As a female, I (like many other women) have also lived this hyper-sexed expectation nonsense. I don’t need to be mainsplained about popular culture’s expectations of young women in order to fit in with an ever-increasing oversexed society. When I was around 13 or 14 years-old in an invite-only class our instructor had the idea to set a modern routine to Prince’s “Darling Nikki.” Our instructor was a brilliant dancer and an absurdly out-of-the-box choreographer but the movements, coupled with the lyrics, were wholly inappropriate for our years and our parents were right to be outraged. I didn’t have the wisdom of life experience or emotional maturity at the time to understand fully why it was so wrong (we thought we were pushing the envelope and envelope-pushing surely must be a hallmark of art, so we never objected) but that’s where the adults in my and my classmates’s lives came into play, to protect and guide us.
Brushing off the film’s controversy as simple storytelling through the wide-eyed wonderment of an 11 year-old girl excuses the actions of every adult involved and justifies sexploitation as acceptable if there is a noble purpose. Noble purposes do not require dishonorable actions for their defense. Noble purposes do not require the young and vulnerable to pay the cost of said purpose. A noble purpose in this instance might be to protect those young and vulnerable.
Others excused the film’s content by saying that Netflix didn’t make the film, it simply mis-marketed it. It’s a specious defense: the film is marketed with visuals from the film and excerpts from the film.
We're deeply sorry for the inappropriate artwork that we used for Mignonnes/Cuties. It was not OK, nor was it representative of this French film which won an award at Sundance. We’ve now updated the pictures and description.
— Netflix (@netflix) August 20, 2020
Here is the Netflix description:
“Eleven-year-old Amy starts to rebel against her conservative family’s traditions when she becomes fascinated with a free-spirited dance crew.” [Previously, the description read, “Amy, 11, becomes fascinated with a twerking dance crew. Hoping to join them, she starts to explore her femininity, defying her family’s traditions.”]
Isn’t this setting up a false choice, though? Isn’t limiting the lead female, the main character, to this false choice of sexualization or nothing a perpetuation of the very limitations you protest? Femininity isn’t defined by what makes lechers happy, a betrayal ironically marketed as “liberation” by third wave feminism. In numerous interviews Doucouré says the focus on sexualization was to condemn it:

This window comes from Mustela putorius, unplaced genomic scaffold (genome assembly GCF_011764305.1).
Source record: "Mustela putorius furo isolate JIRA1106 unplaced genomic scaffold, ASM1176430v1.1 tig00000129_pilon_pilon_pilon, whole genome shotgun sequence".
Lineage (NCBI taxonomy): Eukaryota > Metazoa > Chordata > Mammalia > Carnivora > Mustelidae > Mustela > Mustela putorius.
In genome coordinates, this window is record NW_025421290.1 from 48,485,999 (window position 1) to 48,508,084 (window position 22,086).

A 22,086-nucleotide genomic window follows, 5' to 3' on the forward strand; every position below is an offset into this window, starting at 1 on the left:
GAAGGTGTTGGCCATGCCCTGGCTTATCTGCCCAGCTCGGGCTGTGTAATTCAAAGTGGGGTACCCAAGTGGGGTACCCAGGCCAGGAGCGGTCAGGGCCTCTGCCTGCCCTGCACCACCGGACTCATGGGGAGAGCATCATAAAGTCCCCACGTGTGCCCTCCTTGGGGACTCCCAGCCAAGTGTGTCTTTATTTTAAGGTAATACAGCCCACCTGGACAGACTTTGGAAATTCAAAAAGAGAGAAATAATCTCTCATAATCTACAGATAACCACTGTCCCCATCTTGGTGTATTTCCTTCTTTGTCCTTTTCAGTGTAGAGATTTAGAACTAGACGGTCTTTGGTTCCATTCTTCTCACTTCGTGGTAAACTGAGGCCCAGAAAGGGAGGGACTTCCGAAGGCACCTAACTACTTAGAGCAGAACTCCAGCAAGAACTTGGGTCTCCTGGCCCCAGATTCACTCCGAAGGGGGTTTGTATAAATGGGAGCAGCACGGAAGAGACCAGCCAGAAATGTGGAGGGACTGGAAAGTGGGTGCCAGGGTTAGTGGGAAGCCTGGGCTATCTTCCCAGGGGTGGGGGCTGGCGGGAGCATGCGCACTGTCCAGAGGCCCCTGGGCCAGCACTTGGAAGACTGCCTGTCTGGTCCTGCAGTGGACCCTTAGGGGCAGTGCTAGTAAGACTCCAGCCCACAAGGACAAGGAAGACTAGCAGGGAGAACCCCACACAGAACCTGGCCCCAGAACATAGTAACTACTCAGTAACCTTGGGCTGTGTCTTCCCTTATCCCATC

“For me, this film is sounding an alarm,” the French Senegalese director tells TIME, ahead of the worldwide release of Cuties on Netflix on Sept. 9. “This film tries to show that our children should have the time to be children, and we as adults should protect their innocence and keep them innocent as long as possible.”
Doucouré explains that she is telling this story through Amy’s eyes, challenging the audience by showing the hypersexualization of children has become normalized. Cuties explores how girls become women, sometimes sooner than they should, forced into adulthood by the society they live in and the media they consume. “When I was young, I also saw a lot of injustices around me lived by women,” says Doucouré. “We’re used to saying that women in other cultures are oppressed, but the question that I had when making the film was: Isn’t the objectification of a woman’s body that we often see in Western culture another kind of oppression?”
Yet from all the clips, reviews, stills, etc., it most definitely does not at all read this way, due to, to play devil’s advocate, Doucouré or Netflix. It can’t all be Netflix’s fault here, remember, they didn’t make the movie. Again, it’s the false choice of sexualized “freedom” or nothing. If Doucouré truly wanted to be groundbreaking she would have broken with this sad tradition (Amy competes for a scholarship! Amy wins a spot over a boy in a STEM class! Her conservative Muslim family rages!) — but would the film have generated as much buzz, as much controversy? No one at-large outside of Sundance talked about this film until Netflix unveiled their booty shorts poster for it. “Cuties” is basically a rehash of “Girls Just Wanna Have Fun” if envisioned by Jeffrey Epstein. No one would bat an eye about another dancing chick flick redo — but make it with young girls who twerk and slap their butts? Introduce not just a conservative family but a conservative Muslim family? Suddenly, sweet, sweet controversy. Controversy sells.
Meanwhile, the majority of sex trafficking victims are women and the average age that a girl enters the “trade” is right around the age of the girls in “Cuties.” Why would we cheer a film that underwrites the controversy of its hyper-sexualized storyline involving young girls with humanity’s lecherous underbelly? There are zero reasons.